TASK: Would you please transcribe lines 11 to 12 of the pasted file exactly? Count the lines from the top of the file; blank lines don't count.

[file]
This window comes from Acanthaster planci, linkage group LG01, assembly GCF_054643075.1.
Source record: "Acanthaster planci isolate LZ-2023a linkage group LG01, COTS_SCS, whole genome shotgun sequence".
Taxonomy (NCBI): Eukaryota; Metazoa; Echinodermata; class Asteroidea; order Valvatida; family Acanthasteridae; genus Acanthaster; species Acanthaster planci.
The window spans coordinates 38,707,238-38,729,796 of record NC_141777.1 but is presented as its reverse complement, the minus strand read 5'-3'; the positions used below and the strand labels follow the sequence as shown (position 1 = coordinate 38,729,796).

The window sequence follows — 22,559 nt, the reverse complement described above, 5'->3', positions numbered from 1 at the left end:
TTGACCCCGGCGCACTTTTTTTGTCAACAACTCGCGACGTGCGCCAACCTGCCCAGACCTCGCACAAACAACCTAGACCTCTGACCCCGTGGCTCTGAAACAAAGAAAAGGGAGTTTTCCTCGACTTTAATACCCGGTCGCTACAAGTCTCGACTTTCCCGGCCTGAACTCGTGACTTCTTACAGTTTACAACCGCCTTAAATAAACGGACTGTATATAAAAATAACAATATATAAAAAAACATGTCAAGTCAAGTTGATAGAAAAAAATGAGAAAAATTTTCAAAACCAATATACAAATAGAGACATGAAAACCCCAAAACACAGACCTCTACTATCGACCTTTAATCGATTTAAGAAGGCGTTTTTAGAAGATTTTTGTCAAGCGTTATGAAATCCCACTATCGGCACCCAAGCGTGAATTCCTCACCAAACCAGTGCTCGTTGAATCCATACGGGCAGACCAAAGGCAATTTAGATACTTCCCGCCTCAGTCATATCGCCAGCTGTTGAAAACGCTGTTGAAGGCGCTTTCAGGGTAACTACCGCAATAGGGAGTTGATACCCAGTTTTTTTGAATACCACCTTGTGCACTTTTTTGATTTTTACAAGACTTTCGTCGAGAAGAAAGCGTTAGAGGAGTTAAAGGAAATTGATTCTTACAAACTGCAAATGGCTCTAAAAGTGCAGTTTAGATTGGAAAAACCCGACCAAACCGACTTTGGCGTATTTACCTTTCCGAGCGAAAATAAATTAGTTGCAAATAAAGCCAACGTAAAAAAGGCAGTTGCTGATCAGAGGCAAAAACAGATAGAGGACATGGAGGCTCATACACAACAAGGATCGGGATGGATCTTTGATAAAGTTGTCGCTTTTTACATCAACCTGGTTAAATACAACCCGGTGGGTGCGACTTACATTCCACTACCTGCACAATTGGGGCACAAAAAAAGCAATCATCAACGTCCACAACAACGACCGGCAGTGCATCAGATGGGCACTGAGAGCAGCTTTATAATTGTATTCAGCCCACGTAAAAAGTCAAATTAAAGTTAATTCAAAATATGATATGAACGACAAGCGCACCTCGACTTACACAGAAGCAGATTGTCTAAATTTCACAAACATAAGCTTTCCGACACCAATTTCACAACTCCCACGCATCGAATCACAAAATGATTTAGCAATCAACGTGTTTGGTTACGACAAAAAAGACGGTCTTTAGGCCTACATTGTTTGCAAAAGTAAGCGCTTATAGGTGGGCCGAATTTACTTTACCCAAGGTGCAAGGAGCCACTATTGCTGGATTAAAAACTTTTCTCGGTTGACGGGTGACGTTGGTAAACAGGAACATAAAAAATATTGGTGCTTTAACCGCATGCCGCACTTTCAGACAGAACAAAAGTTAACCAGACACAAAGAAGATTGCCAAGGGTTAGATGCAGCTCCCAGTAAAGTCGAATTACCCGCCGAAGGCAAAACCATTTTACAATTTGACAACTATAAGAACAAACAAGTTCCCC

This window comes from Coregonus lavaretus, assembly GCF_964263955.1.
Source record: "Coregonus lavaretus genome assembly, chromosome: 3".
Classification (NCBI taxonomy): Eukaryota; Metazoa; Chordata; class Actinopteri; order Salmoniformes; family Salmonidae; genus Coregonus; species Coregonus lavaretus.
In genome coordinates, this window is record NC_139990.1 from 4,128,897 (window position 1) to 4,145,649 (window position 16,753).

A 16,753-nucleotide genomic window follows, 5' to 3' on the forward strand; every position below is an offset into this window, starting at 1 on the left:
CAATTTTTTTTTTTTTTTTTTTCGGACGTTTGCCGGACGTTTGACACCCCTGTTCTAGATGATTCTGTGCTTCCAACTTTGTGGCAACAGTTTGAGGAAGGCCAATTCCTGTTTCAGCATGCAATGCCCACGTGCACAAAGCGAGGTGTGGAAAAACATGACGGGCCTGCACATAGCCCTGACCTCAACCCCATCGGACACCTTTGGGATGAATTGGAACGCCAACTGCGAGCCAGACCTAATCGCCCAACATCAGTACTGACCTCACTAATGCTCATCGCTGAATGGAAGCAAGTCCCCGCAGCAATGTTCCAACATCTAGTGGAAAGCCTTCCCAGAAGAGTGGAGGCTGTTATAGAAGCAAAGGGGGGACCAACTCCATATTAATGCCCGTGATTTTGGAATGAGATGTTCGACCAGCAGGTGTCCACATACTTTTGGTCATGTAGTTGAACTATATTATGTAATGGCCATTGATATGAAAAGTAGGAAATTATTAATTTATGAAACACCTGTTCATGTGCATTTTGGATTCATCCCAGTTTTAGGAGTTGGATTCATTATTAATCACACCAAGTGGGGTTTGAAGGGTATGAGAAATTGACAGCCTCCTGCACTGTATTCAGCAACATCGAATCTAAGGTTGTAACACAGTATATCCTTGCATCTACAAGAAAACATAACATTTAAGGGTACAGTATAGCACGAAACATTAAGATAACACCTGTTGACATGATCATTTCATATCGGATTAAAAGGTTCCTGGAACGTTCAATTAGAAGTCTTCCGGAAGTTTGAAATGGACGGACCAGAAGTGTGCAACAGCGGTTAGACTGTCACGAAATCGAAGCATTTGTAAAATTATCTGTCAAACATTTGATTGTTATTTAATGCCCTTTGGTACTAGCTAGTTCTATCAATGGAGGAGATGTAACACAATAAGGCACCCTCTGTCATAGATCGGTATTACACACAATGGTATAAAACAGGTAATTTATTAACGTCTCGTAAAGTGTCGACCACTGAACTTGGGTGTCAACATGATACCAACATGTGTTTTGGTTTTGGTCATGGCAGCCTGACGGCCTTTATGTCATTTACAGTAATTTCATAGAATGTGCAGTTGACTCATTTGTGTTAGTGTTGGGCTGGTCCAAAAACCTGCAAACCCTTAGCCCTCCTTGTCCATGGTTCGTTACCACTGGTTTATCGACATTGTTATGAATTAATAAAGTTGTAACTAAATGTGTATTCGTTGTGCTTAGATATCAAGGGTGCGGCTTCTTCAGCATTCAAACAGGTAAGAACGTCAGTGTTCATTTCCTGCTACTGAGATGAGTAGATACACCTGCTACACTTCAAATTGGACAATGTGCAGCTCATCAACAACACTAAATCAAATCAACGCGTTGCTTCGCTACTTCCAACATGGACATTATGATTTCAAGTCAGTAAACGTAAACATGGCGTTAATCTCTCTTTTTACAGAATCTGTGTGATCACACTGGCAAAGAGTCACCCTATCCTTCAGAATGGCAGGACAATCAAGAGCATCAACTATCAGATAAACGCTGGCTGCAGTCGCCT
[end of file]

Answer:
A 16,753-nucleotide genomic window follows, 5' to 3' on the forward strand; every position below is an offset into this window, starting at 1 on the left:
CAATTTTTTTTTTTTTTTTTTTCGGACGTTTGCCGGACGTTTGACACCCCTGTTCTAGATGATTCTGTGCTTCCAACTTTGTGGCAACAGTTTGAGGAAGGCCAATTCCTGTTTCAGCATGCAATGCCCACGTGCACAAAGCGAGGTGTGGAAAAACATGACGGGCCTGCACATAGCCCTGACCTCAACCCCATCGGACACCTTTGGGATGAATTGGAACGCCAACTGCGAGCCAGACCTAATCGCCCAACATCAGTACTGACCTCACTAATGCTCATCGCTGAATGGAAGCAAGTCCCCGCAGCAATGTTCCAACATCTAGTGGAAAGCCTTCCCAGAAGAGTGGAGGCTGTTATAGAAGCAAAGGGGGGACCAACTCCATATTAATGCCCGTGATTTTGGAATGAGATGTTCGACCAGCAGGTGTCCACATACTTTTGGTCATGTAGTTGAACTATATTATGTAATGGCCATTGATATGAAAAGTAGGAAATTATTAATTTATGAAACACCTGTTCATGTGCATTTTGGATTCATCCCAGTTTTAGGAGTTGGATTCATTATTAATCACACCAAGTGGGGTTTGAAGGGTATGAGAAATTGACAGCCTCCTGCACTGTATTCAGCAACATCGAATCTAAGGTTGTAACACAGTATATCCTTGCATCTACAAGAAAACATAACATTTAAGGGTACAGTATAGCACGAAACATTAAGATAACACCTGTTGACATGATCATTTCATATCGGATTAAAAGGTTCCTGGAACGTTCAATTAGAAGTCTTCCGGAAGTTTGAAATGGACGGACCAGAAGTGTGCAACAGCGGTTAGACTGTCACGAAATCGAAGCATTTGTAAAATTATCTGTCAAACATTTGATTGTTATTTAATGCCCTTTGGTACTAGCTAGTTCTATCAATGGAGGAGATGTAACACAATAAGGCACCCTCTGTCATAGATCGGTATTACACACAATGGTATAAAACAGGTAATTTATTAACGTCTCGTAAAGTGTCGACCACTGAACTTGGGTGTCAACATGATACCAACATGTGTTTTGGTTTTGGTCATGGCAGCCTGACGGCCTTTATGTCATTTACAGTAATTTCATAGAATGTGCAGTTGACTCATTTGTGTTAGTGTTGGGCTGGTCCAAAAACCTGCAAACCCTTAGCCCTCCTTGTCCATGGTTCGTTACCACTGGTTTATCGACATTGTTATGAATTAATAAAGTTGTAACTAAATGTGTATTCGTTGTGCTTAGATATCAAGGGTGCGGCTTCTTCAGCATTCAAACAGGTAAGAACGTCAGTGTTCATTTCCTGCTACTGAGATGAGTAGATACACCTGCTACACTTCAAATTGGACAATGTGCAGCTCATCAACAACACTAAATCAAATCAACGCGTTGCTTCGCTACTTCCAACATGGACATTATGATTTCAAGTCAGTAAACGTAAACATGGCGTTAATCTCTCTTTTTACAGAATCTGTGTGATCACACTGGCAAAGAGTCACCCTATCCTTCAGAATGGCAGGACAATCAAGAGCATCAACTATCAGATAAACGCTGGCTGCAGTCGCCT